suffield

State Takes Custody of Hundreds of Neglected Animals: Attorney General

Dog seized from farm in Suffield is shaved
Suffield Police Department

The state of Connecticut has taken custody of nearly 200 animals that the Attorney General said were found severely neglected at a Suffield farm last month.

The investigation began on Jan. 3 when a local veterinarian called authorities to report that a cow at a farm on Sheldon Street in West Suffield was not being properly cared for, police said.

Police said the Suffield Police Department Animal Control Division and the Connecticut Department of Agriculture investigated and determined that several cattle, dogs, and ducks and chickens at several locations, including 1497 Sheldon St. in West Suffield, 1601 Sheldon St. in West Suffield and 212 North Main St. in East Granby were being neglected by the same individual.

Suffield police and the State of Connecticut Department of Agriculture obtained a search and seizure warrant to seize, evaluate, and test the animals, which were removed from the property on Monday, Jan. 13. They were placed in the care of the Department of Agriculture for evaluation and rehabilitation and the dogs were removed and placed at a local veterinary center for further evaluation and care.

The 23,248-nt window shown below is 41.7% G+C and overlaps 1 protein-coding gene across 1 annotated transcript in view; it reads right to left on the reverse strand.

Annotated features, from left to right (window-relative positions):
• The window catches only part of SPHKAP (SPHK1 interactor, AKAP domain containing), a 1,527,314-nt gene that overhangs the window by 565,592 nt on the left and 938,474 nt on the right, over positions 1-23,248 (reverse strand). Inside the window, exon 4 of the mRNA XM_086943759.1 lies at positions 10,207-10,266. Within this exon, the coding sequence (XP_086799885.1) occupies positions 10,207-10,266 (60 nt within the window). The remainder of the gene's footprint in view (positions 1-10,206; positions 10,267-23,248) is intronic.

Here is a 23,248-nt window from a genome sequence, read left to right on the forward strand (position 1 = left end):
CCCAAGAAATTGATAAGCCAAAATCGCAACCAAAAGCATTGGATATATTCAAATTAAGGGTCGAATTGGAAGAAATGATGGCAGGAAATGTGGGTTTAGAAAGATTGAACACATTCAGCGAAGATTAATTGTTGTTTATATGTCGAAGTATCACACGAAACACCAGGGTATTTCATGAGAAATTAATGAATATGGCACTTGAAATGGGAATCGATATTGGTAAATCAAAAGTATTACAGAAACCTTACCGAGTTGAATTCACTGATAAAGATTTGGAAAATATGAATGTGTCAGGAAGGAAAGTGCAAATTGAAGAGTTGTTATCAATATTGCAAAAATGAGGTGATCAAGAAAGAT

Suffield police have since charged Rachel Kornstein, 35, of Manchester, with six counts of cruelty to animals.

Suffield Police booking photo of Rachel Kornstein

A week before Kornstein was arrested, Attorney General William Tong filed a motion for permanent custody of the nearly 200 animals.

Tong said 18 cattle, 137 chickens, 33 ducks and six Great Pyrenees dogs were seized.

“The animals were emaciated, severely dehydrated, and suffering from untreated wounds and infections,” a news release from Tong’s office says.

According to the attorney general, local officials were alerted to the situation after a veterinarian was called to assist in the birth of a calf and found the calf's mother was so malnourished that she couldn’t produce milk or move. She died soon after giving birth.

Tong’s office said several dead and decaying chickens were also found at the site.

On Friday, Tong said, Kornstein agreed to relinquish custody of all animals.

“We succeeded today in securing state custody of all animals seized in this horrible case. No animal should ever suffer as these animals did. The animals were severely malnourished, dehydrated and diseased, and there was no way the owner was going to be able to provide the intensive care and rehabilitation that is required,” Tong said in a statement.

Most of the animals are at the Department of Agriculture Large Animal Rehabilitation Facility in Niantic.

Kornstein posted the $20,000 surety bond and is due in court on Feb. 18.

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